My grandfather recently passed away, leaving behind a leased 2016 Honda CR-V - contract expires in May of 2019. I’m attempting to reach out to Honda Financial as I type this; however, I would like anyone who has unfortunately been in a similar situation as mine to give me some input. I’m reading that in some situations, death is not even an excuse to get out of a lease (bizarre, right?), so what if I just peel the registration off, take off the plates, and tell them to come and get the car? The car is located within New York City, so I’m sure it’ll be towed, never to be seen again, in a matter of hours. My grandfather was the only person on the lease, including his car insurance. Honda leases are non-transferrable, so I cannot even list it on swap-a-lease. Any input is greatly appreciated!
His estate would technically still be on the hook for remaining payments, not to mention any parking tickets, tow charges, etc that Honda got banged for if you go that route you were talking about. His estate executor or next of kin should contact Honda Financial and see if they are willing to work with them. In the event of death perhaps they would allow a transfer of the lease if someone in the family was interested?
Just got off the phone with HFS. I can transfer the lease, but I have to find someone on my own - Honda does not allow third party transfers such as swap-a-lease. I can also have them come pick the car up and they will sell it at auction; however, they told me the estate would owe the difference between what the car sells for and the buyout price.
If that’s the case you could always advertise the transfer here. Perhaps someone would be interested.
If your grandfather has a large estate it may be advisable to transfer. If after settling other debts (mortgages, medical etc) the balance of assets is minimal I would come let Honda take it.
Sorry for your loss.
Ran into a similar situation from my Dad’s Nissan. Unless his Estate is insolvent, the Estate would be on the hook for the remaining balance. IF the estate is, in fact, insolvent, don’t let them pressure you in any way on making the final payments. Legally, at this point, they can only come after the Estate monies, if any exist. Otherwise, they would have to write it off as a loss.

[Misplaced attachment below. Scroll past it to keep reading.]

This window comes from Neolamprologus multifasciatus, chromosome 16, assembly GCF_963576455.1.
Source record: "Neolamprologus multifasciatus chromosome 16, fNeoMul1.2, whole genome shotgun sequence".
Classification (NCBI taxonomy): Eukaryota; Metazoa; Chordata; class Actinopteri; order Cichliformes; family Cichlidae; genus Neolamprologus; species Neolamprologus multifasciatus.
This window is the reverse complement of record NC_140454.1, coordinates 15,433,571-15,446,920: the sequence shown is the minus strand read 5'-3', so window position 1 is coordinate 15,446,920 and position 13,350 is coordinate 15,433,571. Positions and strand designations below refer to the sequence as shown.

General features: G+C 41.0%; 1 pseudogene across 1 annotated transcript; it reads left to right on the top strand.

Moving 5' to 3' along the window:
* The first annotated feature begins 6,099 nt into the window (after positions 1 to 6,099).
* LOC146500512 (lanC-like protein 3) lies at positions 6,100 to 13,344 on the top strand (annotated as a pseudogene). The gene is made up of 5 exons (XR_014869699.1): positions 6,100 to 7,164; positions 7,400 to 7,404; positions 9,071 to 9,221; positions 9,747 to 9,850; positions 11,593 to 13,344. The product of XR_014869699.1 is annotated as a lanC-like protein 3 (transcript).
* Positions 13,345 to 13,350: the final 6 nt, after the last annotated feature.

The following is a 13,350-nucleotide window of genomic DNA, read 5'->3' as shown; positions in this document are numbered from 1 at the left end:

Also, keep in mind, if you attempt to try to transfer the lease instead, you (the estate) will have to continue making payments on the car until the lease transfer is completed, or you run the risk of repossession and the additional fees that would incur.
Thank you all for your input. If I do decide to transfer the lease, it’s good to know that I can advertise it on here, though I’d definitely want to do this locally (NY). With all of the possible fees and taxes, I may just keep the car. If after the fees I’m only ahead $2k from what it would’ve cost to just keep the car, that’s not such a big issue. I’ll keep up with the payments and think about my options. I’m pretty sure I’d still have to technically transfer the car to me, and in that case I’d have to pay the sales tax on the remaining payments, which is ridiculous. I don’t mind keeping the car in my grandfather’s name, but I’m not so sure NY will re-register a car to a deceased person (reg expires in January), nor would any car insurance company renew to a deceased person. Either way this car is going to end up costing me thousands. I wouldn’t mind if it was a BMW, but a CRV? Meh.
Check the buyout vs what resale value is. Depending on the car’s buyout, you may be able to sell it outright instead of transferring the lease.
Sorry for the loss…
Was in a similar situation with my brother’s Hyundai Genesis back in April but Hyundai doesn’t allow any transfers(only to spouses) . For various reason’s we decided to give the car back to Hyundai as early termination(2 years left on the lease). We did a reasonable assumption as on the auction price but we were way off. Later we got a HUGE bill. The auction price was horrible and it was actually more than 2 years lease payment combined. I suggest you try to find a transfer here.